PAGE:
Fear Index November 2012: The Faustian Bargain

Fear Index November 2012: The Faustian Bargain

US M3 grew by another $46 billion in October, reaching an estimated $14.8 trillion. At the same time the gold price weakened, taking a small break after the substantial run-up in September. As a result the Fear Index remains above the significant 3% level, with the 21-month moving average also moving higher.

Fear Index November 2012
US negotiations over the fiscal cliff have for the most part kept the recent significant spike in student loan deliquencies out of the headlines, though Bloomberg did report on this in its "Chart of the Day" feature last Thursday. As the linked to chart shows, delinquency rates in this $956bn market have reached levels reminiscent of previous debt bubble crashes, and highlight the almost Faustian bargain that a whole generation has signed up for to acquire an education (and in many cases, a distinctly dubious education at that).

In an age when information has become infinitely more accessible, it is striking that college costs should have risen to levels that require students to mortgage decades of their future. It is a good example of how easy debt and easy money can be funnelled into one bubble after another – driving up prices in sectors where the government becomes involved with the ostensible goal of making things “affordable”.

After all, let us not forget that money is fungible. It is therefore extremely difficult to predict where new money will end up – only that it will end up somewhere. Even if inflation measures were not regularly adjusted to better reflect what our central planners consider to be the price of living, they would still be hopelessly insufficient, as they overlook price changes in asset markets and bubbles in certain sectors, regions, countries or commodities. That would not be a problem – after all no statistic is perfect – but for the fact that the Fed uses CPI as one of the key inputs for its monetary policy.

This succession of bursting bubbles has sadly not proven much of an incentive for the press and public to look more closely at the US sovereign debt situation. The fiscal cliff discussions remind me of Freud’s observation about the narcissism of small differences: Democrats and Republicans are essentially splitting hairs, yet – as with the 2011 debt ceiling talks – media coverage of the negotiations fosters the illusion that real differences are being aired.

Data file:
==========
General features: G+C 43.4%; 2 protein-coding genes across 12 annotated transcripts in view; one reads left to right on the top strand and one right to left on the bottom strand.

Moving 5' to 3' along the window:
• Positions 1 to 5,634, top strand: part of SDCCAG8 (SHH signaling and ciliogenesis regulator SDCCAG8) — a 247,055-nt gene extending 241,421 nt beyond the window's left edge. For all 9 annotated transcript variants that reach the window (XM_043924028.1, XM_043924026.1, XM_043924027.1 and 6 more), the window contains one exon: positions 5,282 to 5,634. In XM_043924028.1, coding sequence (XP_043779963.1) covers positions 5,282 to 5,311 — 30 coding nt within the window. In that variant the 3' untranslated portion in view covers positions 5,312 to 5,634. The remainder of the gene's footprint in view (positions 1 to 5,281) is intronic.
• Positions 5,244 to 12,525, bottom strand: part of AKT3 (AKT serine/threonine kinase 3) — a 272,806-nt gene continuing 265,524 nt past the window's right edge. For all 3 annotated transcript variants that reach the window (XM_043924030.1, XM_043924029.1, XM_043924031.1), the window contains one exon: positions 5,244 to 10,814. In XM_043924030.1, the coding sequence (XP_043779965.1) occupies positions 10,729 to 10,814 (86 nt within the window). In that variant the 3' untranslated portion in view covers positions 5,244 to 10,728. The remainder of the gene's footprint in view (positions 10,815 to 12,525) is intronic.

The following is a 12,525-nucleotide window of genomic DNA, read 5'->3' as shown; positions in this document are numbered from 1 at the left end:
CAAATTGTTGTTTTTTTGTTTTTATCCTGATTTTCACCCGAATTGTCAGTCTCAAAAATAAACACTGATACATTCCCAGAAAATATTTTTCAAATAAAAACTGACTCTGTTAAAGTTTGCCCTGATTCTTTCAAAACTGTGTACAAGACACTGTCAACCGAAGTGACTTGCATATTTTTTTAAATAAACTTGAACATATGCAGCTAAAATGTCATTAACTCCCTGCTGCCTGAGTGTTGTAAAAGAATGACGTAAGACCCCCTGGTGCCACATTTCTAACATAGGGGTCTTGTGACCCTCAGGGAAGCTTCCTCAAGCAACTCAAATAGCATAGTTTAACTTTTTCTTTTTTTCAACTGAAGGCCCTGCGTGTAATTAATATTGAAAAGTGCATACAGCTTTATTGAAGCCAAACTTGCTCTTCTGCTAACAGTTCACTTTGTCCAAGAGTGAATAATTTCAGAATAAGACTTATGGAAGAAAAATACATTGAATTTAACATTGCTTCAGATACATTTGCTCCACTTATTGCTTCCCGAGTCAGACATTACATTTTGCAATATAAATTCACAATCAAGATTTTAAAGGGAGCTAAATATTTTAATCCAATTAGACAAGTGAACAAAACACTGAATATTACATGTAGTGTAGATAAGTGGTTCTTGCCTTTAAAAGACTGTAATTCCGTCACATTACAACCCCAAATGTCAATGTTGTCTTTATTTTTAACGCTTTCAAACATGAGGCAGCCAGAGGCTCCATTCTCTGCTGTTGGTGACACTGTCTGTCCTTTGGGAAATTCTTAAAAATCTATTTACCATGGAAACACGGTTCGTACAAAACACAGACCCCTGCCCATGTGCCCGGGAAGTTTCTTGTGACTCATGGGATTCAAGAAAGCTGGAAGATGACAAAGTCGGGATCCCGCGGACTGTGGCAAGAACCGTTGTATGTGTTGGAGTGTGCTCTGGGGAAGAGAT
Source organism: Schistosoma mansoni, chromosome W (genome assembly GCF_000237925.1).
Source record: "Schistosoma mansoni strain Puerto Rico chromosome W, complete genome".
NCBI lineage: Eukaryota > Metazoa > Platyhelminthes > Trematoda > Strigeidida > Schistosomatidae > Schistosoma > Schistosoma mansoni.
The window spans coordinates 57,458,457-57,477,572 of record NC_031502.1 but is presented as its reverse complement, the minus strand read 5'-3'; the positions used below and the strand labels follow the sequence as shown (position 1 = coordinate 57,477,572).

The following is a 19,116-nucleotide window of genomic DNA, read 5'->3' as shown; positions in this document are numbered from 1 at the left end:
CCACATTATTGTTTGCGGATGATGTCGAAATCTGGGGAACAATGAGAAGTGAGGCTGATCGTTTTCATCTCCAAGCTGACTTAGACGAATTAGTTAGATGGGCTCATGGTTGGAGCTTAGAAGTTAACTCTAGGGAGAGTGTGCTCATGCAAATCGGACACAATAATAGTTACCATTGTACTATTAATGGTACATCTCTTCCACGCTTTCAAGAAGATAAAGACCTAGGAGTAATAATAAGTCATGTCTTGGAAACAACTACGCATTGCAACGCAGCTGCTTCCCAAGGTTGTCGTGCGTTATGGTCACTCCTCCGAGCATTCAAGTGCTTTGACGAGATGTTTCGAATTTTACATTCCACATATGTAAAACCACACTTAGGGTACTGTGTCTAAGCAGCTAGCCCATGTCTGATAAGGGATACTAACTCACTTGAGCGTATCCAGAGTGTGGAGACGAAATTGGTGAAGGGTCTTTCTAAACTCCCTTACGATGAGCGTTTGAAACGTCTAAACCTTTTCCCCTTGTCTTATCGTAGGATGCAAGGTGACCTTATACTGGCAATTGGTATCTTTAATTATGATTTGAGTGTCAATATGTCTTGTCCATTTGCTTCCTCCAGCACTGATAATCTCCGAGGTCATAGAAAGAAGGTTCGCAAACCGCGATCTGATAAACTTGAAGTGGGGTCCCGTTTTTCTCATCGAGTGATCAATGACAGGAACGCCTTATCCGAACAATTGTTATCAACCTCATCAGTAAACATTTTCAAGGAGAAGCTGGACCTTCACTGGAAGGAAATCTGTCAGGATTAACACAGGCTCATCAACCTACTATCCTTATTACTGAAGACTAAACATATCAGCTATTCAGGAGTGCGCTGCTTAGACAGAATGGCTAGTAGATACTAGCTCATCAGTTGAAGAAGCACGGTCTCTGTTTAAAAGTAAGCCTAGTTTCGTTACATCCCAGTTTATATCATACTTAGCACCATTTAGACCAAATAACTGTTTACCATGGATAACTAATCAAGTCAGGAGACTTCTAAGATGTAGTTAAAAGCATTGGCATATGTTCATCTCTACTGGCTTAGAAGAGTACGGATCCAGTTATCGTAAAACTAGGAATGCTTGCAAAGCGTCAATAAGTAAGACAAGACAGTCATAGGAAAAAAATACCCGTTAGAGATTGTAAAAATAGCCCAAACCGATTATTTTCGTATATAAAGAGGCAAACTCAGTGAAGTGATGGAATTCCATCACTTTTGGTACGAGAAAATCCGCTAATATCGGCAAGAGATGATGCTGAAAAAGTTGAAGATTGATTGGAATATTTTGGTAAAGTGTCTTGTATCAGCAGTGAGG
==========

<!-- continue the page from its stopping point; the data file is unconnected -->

It’s an illusion that an increasing number of Americans are seeing through (as evidenced in part by the recent surge in American Eagle gold coin sales), but many remain oblivious to the truth that accumulated debt that can easily drive a country to bankruptcy. Inertia and the feeling that “it can’t happen here” remain powerful influences on human behaviour.

However, as the experience of the 1970s and 1980s show and the Fear Index chart reflects, it might take a long time to get things moving in the fixed income world, but once the realisation starts to spread, things can move extremely fast. The fact that the Fed is now buying almost 70% of new Treasury issues is a strong indication that this movement has already started. James Turk, in a prescient 2003 article in Barron’s, made the forecast that this whole debacle would unwind sometime between 2013 and 2015, driving gold to $8,000 per troy ounce or more. Back then it seemed to many an extraordinary claim, but right now all the pieces are in place and the dominoes have already started to fall. The bursting of the Treasury bond bubble will be the last nail in the coffin of the fiat dollar.

Fear Index formula  
Article Source GoldMoney